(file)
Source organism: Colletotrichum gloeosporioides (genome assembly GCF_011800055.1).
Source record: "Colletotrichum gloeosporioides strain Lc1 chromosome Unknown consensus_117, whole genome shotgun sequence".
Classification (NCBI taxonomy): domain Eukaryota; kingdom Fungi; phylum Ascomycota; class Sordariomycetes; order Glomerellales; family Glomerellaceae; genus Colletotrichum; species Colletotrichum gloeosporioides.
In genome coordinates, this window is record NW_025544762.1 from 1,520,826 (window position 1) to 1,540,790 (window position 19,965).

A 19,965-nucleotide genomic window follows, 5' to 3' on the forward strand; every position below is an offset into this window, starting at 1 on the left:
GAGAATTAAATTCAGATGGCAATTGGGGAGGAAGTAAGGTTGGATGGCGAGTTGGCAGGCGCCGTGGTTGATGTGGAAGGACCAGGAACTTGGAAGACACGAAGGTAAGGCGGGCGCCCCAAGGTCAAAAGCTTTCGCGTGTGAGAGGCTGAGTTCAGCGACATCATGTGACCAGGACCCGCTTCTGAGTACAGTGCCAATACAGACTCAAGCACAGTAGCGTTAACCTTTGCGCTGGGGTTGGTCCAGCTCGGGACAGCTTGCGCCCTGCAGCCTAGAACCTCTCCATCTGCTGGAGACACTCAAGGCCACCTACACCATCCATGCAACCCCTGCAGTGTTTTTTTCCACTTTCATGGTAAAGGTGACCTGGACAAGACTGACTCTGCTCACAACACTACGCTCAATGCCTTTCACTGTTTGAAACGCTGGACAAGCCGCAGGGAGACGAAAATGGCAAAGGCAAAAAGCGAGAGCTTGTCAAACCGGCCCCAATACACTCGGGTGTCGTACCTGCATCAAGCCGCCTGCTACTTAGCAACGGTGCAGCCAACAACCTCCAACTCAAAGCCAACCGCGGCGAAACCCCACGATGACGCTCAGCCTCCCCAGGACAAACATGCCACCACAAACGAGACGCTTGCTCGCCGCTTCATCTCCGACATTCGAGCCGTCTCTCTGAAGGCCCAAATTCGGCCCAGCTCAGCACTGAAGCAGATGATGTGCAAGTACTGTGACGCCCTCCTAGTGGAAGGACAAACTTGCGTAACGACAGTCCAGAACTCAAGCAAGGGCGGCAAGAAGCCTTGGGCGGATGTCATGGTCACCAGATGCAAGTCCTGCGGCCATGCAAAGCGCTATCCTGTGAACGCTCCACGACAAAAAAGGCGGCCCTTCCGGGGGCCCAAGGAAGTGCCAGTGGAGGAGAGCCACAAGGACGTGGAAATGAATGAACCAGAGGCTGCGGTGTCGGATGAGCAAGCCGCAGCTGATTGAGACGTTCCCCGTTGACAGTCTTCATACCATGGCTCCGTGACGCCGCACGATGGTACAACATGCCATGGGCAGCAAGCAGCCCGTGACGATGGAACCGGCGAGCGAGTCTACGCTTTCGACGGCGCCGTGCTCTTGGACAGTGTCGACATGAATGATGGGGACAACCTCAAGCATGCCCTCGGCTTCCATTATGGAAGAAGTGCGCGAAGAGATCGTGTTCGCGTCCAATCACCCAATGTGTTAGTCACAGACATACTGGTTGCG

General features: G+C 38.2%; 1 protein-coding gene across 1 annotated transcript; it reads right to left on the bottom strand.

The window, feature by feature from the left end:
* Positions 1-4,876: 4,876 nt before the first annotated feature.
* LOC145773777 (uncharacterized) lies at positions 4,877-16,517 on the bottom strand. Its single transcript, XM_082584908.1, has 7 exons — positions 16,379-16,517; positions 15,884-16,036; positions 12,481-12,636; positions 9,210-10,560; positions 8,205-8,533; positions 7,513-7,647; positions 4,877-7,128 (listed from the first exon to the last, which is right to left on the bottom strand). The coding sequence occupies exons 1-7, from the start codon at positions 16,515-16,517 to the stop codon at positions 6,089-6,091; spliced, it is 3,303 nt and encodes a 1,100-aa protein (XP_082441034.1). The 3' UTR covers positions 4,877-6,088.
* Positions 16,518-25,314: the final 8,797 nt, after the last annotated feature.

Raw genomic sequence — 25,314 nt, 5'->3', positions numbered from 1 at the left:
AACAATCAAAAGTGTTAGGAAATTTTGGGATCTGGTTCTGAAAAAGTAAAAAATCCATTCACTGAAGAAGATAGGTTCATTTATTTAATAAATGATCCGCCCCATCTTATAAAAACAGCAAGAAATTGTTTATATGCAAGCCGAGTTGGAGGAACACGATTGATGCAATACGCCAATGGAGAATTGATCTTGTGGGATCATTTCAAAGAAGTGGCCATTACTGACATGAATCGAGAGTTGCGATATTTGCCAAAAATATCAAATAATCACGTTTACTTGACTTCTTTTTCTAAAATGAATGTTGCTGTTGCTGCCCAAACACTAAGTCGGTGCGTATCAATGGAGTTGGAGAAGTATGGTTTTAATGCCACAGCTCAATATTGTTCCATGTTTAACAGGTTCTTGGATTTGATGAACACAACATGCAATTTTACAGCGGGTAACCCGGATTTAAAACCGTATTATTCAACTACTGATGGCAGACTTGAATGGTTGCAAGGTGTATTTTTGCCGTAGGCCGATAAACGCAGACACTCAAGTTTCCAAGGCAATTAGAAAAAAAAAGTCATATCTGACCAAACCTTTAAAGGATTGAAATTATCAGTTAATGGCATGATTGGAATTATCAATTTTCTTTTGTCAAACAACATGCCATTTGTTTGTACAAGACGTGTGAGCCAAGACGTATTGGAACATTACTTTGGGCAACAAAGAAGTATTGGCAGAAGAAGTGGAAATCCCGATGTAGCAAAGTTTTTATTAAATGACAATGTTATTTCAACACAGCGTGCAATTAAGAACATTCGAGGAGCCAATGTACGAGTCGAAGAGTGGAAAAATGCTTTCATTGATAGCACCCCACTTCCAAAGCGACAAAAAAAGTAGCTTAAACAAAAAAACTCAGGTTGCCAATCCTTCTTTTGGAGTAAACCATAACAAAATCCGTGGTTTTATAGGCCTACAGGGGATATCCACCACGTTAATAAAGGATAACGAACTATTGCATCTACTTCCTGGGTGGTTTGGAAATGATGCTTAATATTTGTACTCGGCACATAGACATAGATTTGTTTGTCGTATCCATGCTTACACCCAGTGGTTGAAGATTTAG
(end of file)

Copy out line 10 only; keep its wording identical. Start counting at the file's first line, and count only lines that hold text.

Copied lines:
* LOC145773777 (uncharacterized) lies at positions 4,877-16,517 on the bottom strand. Its single transcript, XM_082584908.1, has 7 exons — positions 16,379-16,517; positions 15,884-16,036; positions 12,481-12,636; positions 9,210-10,560; positions 8,205-8,533; positions 7,513-7,647; positions 4,877-7,128 (listed from the first exon to the last, which is right to left on the bottom strand). The coding sequence occupies exons 1-7, from the start codon at positions 16,515-16,517 to the stop codon at positions 6,089-6,091; spliced, it is 3,303 nt and encodes a 1,100-aa protein (XP_082441034.1). The 3' UTR covers positions 4,877-6,088.